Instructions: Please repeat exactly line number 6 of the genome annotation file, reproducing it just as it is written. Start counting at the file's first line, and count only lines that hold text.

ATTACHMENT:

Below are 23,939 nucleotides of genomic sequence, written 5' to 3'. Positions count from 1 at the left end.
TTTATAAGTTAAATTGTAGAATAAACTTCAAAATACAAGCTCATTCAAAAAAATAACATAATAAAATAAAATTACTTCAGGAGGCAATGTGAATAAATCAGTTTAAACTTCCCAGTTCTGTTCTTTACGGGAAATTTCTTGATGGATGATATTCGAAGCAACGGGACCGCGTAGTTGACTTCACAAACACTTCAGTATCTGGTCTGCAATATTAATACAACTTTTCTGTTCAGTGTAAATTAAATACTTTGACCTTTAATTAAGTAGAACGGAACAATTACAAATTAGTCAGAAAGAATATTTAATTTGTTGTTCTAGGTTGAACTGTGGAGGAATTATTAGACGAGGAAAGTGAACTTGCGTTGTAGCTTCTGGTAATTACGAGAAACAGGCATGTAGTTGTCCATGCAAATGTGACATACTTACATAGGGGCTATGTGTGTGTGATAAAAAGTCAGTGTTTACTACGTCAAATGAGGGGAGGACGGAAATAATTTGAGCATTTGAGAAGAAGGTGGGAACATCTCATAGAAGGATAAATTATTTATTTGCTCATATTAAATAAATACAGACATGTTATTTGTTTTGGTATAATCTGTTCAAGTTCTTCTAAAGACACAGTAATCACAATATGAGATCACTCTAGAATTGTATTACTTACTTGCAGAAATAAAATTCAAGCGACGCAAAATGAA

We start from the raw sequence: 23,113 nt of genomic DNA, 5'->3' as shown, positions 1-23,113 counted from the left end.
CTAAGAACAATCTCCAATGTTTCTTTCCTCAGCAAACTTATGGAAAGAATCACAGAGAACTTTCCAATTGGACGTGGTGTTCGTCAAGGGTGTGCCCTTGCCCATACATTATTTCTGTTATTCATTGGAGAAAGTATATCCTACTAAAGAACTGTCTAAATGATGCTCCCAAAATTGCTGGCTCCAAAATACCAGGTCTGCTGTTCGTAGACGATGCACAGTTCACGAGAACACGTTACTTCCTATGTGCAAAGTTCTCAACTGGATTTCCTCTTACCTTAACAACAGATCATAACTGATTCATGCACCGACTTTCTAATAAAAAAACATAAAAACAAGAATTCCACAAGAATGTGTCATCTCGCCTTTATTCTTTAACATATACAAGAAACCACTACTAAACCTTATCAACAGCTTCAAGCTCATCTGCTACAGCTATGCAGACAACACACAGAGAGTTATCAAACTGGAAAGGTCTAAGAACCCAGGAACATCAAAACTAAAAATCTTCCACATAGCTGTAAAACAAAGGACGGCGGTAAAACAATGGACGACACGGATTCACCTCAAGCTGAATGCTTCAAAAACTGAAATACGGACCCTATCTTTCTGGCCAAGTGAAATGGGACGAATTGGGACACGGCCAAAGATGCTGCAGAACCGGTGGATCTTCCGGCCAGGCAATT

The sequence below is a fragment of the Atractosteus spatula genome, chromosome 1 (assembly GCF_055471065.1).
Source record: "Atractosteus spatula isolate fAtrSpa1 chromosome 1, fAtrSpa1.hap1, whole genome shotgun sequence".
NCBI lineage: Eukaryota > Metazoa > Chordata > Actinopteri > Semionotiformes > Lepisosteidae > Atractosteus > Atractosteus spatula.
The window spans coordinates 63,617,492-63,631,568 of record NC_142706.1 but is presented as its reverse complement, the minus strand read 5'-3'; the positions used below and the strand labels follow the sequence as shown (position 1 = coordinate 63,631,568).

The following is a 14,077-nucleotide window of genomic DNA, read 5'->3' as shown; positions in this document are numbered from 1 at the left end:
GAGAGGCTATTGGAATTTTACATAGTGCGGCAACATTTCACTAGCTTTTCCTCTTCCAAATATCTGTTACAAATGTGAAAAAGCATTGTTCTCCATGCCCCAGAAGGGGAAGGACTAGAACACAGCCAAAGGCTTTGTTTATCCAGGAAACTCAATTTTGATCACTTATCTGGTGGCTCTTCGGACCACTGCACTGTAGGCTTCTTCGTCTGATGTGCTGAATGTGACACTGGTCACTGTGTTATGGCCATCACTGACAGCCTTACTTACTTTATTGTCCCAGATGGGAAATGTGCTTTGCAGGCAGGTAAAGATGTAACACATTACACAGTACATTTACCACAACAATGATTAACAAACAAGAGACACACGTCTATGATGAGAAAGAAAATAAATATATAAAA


Source record: "Atractosteus spatula isolate fAtrSpa1 chromosome 1, fAtrSpa1.hap1, whole genome shotgun sequence".